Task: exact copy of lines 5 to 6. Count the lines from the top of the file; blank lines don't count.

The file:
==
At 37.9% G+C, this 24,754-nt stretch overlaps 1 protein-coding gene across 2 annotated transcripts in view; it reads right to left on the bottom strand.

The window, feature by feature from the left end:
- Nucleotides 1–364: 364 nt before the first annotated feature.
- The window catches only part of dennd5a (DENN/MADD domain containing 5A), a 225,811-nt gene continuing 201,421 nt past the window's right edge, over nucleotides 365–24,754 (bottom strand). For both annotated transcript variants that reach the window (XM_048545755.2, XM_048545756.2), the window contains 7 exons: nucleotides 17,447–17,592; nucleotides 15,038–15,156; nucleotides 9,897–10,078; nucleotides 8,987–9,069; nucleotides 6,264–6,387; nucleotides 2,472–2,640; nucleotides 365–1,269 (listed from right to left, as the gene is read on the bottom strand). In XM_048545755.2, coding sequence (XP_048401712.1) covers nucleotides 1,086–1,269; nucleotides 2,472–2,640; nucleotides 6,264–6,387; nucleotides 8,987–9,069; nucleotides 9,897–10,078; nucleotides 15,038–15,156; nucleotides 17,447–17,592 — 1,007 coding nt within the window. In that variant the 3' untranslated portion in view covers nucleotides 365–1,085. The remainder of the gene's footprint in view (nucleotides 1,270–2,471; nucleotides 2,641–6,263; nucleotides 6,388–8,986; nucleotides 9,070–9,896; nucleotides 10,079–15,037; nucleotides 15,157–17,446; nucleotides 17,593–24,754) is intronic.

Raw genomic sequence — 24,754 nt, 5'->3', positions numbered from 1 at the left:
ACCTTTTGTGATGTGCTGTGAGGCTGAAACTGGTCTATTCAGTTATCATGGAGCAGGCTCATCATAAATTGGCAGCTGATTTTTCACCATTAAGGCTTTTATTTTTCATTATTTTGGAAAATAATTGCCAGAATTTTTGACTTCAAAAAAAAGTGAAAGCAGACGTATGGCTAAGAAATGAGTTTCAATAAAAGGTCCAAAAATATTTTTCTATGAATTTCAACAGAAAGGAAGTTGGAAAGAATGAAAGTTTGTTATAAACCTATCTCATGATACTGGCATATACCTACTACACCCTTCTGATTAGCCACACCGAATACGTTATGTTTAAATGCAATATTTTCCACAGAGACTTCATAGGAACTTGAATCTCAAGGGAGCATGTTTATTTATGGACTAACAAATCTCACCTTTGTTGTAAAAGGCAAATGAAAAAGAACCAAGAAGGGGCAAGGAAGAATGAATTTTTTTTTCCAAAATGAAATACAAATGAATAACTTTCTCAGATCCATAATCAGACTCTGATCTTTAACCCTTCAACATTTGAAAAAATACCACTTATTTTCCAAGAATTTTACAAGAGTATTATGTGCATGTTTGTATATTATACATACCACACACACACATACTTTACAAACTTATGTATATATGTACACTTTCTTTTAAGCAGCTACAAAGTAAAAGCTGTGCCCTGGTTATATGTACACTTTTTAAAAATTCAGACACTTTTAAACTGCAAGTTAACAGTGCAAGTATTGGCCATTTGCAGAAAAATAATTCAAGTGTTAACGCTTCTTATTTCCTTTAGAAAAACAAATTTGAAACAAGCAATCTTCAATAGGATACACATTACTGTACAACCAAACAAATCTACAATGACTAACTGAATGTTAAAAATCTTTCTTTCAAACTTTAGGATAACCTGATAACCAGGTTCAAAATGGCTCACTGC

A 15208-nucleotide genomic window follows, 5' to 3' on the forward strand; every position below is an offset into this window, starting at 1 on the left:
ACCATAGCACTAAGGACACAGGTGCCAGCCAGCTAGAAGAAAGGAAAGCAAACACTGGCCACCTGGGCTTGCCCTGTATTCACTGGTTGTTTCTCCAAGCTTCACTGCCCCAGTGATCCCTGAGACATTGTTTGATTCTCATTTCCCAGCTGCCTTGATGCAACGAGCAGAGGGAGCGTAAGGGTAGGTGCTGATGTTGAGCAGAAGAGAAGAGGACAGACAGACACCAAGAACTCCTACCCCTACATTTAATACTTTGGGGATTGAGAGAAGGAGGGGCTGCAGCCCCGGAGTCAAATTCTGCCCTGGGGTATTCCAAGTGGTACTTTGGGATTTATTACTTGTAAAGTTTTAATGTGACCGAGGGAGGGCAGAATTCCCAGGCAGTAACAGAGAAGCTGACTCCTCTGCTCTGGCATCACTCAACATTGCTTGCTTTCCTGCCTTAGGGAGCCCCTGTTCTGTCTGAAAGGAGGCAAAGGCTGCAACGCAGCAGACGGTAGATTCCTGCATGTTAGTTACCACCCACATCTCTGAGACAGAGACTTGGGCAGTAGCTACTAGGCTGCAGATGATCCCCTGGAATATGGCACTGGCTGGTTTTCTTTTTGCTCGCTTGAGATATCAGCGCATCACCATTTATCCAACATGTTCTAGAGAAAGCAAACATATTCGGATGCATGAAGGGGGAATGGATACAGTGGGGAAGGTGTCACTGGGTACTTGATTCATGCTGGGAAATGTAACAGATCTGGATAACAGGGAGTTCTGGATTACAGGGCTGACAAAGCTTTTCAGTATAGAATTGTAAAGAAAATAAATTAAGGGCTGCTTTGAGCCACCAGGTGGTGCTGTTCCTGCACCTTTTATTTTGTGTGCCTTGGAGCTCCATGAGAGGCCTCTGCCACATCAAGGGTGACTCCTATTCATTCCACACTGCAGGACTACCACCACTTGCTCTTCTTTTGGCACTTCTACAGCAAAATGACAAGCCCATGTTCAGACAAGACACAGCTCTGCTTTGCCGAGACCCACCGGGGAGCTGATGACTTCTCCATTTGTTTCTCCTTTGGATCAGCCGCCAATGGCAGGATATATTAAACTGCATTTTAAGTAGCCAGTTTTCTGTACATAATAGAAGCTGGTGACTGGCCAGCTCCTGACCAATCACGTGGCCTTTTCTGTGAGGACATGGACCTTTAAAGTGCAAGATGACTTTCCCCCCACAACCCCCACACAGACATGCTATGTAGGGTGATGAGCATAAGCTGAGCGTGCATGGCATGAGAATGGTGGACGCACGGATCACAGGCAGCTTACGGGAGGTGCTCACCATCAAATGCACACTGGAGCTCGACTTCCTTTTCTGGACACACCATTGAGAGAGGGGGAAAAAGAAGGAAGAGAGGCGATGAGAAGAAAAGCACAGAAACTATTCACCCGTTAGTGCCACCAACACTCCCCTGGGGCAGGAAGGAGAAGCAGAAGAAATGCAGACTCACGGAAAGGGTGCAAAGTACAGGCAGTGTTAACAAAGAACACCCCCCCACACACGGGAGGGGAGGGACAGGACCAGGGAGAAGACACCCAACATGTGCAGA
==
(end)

Raw genomic sequence — 24,754 nt, 5'->3', positions numbered from 1 at the left:
ACCTTTTGTGATGTGCTGTGAGGCTGAAACTGGTCTATTCAGTTATCATGGAGCAGGCTCATCATAAATTGGCAGCTGATTTTTCACCATTAAGGCTTTTATTTTTCATTATTTTGGAAAATAATTGCCAGAATTTTTGACTTCAAAAAAAAGTGAAAGCAGACGTATGGCTAAGAAATGAGTTTCAATAAAAGGTCCAAAAATATTTTTCTATGAATTTCAACAGAAAGGAAGTTGGAAAGAATGAAAGTTTGTTATAAACCTATCTCATGATACTGGCATATACCTACTACACCCTTCTGATTAGCCACACCGAATACGTTATGTTTAAATGCAATATTTTCCACAGAGACTTCATAGGAACTTGAATCTCAAGGGAGCATGTTTATTTATGGACTAACAAATCTCACCTTTGTTGTAAAAGGCAAATGAAAAAGAACCAAGAAGGGGCAAGGAAGAATGAATTTTTTTTTCCAAAATGAAATACAAATGAATAACTTTCTCAGATCCATAATCAGACTCTGATCTTTAACCCTTCAACATTTGAAAAAATACCACTTATTTTCCAAGAATTTTACAAGAGTATTATGTGCATGTTTGTATATTATACATACCACACACACACATACTTTACAAACTTATGTATATATGTACACTTTCTTTTAAGCAGCTACAAAGTAAAAGCTGTGCCCTGGTTATATGTACACTTTTTAAAAATTCAGACACTTTTAAACTGCAAGTTAACAGTGCAAGTATTGGCCATTTGCAGAAAAATAATTCAAGTGTTAACGCTTCTTATTTCCTTTAGAAAAACAAATTTGAAACAAGCAATCTTCAATAGGATACACATTACTGTACAACCAAACAAATCTACAATGACTAACTGAATGTTAAAAATCTTTCTTTCAAACTTTAGGATAACCTGATAACCAGGTTCAAAATGGCTCACTGC